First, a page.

the country heading for a massive trade deficit last
year, the latest statistics of the country’s
external trade performance has some encouraging
There appears to be a revival of the country’s
industrial trade exports; increase in some new
industrial export items; a good performance in tea
and rubber exports owing to buoyant international
commodity markets; and a significant increase in
The latter has helped immensely in reducing the
merchandise trade deficit to less than US$1,000
Import expenditure has however risen sharply owing
to increased imports as well as high prices of food,
petroleum and fertilizer.
The recent lowering of tariffs on several items
has also as expected resulted in increased imports
of vehicles, electronic items and other consumer
Intermediate imports have risen sharply, especially
owing to the increase in oil prices.
This pattern is likely to be repeated in 2011,
though the unfavourable factors are likely to be
accentuated and the trade balance perhaps even
higher than in 2010.
Merchandise trade deficit
The merchandise trade deficit for last year is
likely to exceed US$5,000 million and be close to
US$5, 5000 million at the end of the year.
In the first 11 months of the year, the trade
deficit expanded to US$ 4,744 million compared to
US$2,753 million in the same eleven month period of
This 72 percent increase has resulted in a huge
trade deficit that would have caused a serious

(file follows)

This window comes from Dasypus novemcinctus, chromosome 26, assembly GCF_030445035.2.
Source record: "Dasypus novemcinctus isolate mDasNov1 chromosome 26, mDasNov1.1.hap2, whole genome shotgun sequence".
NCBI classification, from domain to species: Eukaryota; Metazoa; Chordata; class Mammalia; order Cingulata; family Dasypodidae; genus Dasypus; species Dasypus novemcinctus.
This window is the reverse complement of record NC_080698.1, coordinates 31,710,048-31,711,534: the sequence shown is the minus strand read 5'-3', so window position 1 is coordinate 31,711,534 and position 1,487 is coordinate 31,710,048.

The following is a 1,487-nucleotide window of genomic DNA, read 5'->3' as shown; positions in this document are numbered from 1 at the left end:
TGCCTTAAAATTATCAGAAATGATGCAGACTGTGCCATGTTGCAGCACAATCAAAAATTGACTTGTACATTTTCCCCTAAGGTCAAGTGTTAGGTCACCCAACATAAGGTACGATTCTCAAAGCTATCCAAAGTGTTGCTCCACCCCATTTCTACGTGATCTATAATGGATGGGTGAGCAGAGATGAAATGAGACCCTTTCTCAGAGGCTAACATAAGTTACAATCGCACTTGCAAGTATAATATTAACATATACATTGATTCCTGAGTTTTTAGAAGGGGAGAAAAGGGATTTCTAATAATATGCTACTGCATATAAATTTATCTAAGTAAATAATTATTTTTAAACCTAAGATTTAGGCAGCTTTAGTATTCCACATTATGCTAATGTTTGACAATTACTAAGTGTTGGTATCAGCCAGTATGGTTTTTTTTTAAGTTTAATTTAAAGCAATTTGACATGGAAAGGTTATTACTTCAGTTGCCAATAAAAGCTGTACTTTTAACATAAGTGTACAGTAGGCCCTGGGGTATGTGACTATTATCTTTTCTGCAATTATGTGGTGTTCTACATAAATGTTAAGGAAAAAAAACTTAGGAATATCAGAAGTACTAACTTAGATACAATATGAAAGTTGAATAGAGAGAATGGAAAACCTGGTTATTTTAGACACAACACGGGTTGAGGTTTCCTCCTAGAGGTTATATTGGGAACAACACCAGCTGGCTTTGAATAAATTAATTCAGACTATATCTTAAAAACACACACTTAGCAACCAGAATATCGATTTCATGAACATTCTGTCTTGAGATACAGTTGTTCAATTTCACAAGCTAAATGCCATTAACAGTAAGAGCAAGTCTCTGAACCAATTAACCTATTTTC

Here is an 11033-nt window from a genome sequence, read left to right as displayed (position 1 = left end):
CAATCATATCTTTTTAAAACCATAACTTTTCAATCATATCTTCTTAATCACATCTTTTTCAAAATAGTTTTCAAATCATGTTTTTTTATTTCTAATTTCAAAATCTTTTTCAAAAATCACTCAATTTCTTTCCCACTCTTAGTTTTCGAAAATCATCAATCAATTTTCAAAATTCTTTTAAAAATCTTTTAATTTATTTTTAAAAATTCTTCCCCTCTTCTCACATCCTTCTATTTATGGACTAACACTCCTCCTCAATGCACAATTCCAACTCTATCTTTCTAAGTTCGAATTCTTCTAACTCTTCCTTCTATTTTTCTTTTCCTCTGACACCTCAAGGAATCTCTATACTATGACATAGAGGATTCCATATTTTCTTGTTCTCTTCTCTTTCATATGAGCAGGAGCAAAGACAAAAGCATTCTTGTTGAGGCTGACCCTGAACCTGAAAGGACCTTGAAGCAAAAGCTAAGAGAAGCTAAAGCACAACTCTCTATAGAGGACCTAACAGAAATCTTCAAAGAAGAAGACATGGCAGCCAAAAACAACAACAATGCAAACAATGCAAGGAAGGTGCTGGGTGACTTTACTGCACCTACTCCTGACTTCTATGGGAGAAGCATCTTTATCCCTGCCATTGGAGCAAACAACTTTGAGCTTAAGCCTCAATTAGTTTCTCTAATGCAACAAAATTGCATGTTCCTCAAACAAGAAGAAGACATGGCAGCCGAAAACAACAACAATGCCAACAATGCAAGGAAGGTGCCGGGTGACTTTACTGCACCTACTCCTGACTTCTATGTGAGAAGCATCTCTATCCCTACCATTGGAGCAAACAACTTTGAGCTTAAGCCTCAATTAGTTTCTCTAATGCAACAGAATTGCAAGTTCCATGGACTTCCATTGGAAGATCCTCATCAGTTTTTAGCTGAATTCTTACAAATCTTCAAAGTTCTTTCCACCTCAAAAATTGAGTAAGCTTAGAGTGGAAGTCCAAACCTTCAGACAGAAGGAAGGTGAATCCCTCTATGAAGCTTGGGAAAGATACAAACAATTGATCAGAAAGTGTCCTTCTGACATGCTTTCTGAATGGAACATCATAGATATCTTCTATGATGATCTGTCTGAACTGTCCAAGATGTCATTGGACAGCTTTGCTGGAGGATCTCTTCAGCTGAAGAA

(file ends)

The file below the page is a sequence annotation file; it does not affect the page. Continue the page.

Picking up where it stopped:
balance of payments strain.
However, the significant increase in worker
remittances during the same period has offset to a
large degree the massive trade deficit.
During the first eleven months of 2010, workers’
remittances increased by 24 per cent over that of
the corresponding period of 2009 to US$3,761.9
Consequently the merchandise trade deficit when
offset by worker remittances amounted to less than
US$ 1,000 million.
The larger tourist earnings last year and capital
inflows are likely to bring about a surplus in the
balance of payments.
The gross official reserves were at a very
comfortable level of US$6.6 billion by the end of
Owing to the high worker remittances, enhanced
tourist earnings and other capital inflows, the
large trade deficit will not have an adverse effect
on these reserves as the final outturn in the
balance of payments is likely to be a surplus.
The current amount of reserves is estimated to be
adequate as they are according to the Central Bank
equivalent to 6.6 months of imports.
Exports in 2010
Export earnings,during the first 11 months of 2010,
increased by 15.4 per cent to US$7,339 million.
However, this increase was inadequate as imports
increased by a larger amount to cause the large
What is however very significant is the high growth
in exports in November that was one of the highest
growth rates in exports in the recent past.
In November, export earnings increased significantly
by 36 per cent or US$834 million.
This was the highest monthly increase since October
The salient issue is whether this is setting a trend
for 2011 and whether it would result in a more
diversified export profile.
This is to be seen in the export performance in
the first half of this year.
It was very significant that there were substantial